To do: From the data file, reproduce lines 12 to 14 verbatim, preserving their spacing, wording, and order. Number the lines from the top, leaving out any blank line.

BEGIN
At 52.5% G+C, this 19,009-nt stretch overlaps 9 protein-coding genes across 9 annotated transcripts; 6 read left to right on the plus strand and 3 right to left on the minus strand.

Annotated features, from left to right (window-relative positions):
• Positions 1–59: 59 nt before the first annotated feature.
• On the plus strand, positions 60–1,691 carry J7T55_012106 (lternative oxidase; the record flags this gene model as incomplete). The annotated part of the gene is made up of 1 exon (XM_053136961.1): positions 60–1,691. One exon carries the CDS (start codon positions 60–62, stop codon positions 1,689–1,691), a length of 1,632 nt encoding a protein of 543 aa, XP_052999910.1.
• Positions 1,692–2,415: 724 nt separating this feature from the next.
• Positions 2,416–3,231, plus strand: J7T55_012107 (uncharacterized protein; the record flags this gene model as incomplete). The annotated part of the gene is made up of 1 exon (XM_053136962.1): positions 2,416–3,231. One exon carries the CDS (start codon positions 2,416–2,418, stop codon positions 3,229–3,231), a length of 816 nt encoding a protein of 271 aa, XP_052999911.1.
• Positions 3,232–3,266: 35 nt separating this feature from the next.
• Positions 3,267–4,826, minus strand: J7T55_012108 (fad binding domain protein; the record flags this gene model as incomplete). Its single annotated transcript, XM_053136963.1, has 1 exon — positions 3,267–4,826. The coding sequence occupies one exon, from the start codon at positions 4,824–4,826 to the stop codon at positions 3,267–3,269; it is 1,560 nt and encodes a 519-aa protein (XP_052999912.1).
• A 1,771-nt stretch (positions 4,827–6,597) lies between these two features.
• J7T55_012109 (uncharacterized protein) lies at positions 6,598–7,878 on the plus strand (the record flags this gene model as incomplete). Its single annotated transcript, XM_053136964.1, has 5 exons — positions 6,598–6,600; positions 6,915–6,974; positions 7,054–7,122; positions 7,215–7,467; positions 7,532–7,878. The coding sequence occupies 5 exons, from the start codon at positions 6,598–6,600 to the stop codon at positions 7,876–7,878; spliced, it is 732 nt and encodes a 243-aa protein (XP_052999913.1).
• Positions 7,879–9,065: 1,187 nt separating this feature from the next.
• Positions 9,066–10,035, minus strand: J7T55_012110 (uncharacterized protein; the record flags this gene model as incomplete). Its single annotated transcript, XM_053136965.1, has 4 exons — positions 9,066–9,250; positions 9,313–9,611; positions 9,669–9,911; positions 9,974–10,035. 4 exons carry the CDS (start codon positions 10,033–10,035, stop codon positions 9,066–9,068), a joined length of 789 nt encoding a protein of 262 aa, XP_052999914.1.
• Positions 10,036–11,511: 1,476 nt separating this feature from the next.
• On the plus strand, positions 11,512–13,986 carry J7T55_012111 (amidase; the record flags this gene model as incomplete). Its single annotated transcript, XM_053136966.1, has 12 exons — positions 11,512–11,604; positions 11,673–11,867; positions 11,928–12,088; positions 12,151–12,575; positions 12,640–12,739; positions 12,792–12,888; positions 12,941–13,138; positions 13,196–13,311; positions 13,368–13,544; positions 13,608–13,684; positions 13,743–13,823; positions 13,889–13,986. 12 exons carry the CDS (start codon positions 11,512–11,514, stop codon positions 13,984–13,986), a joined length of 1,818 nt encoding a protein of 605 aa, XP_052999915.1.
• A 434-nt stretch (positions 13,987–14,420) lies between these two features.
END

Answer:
• Positions 9,066–10,035, minus strand: J7T55_012110 (uncharacterized protein; the record flags this gene model as incomplete). Its single annotated transcript, XM_053136965.1, has 4 exons — positions 9,066–9,250; positions 9,313–9,611; positions 9,669–9,911; positions 9,974–10,035. 4 exons carry the CDS (start codon positions 10,033–10,035, stop codon positions 9,066–9,068), a joined length of 789 nt encoding a protein of 262 aa, XP_052999914.1.
• Positions 10,036–11,511: 1,476 nt separating this feature from the next.
• On the plus strand, positions 11,512–13,986 carry J7T55_012111 (amidase; the record flags this gene model as incomplete). Its single annotated transcript, XM_053136966.1, has 12 exons — positions 11,512–11,604; positions 11,673–11,867; positions 11,928–12,088; positions 12,151–12,575; positions 12,640–12,739; positions 12,792–12,888; positions 12,941–13,138; positions 13,196–13,311; positions 13,368–13,544; positions 13,608–13,684; positions 13,743–13,823; positions 13,889–13,986. 12 exons carry the CDS (start codon positions 11,512–11,514, stop codon positions 13,984–13,986), a joined length of 1,818 nt encoding a protein of 605 aa, XP_052999915.1.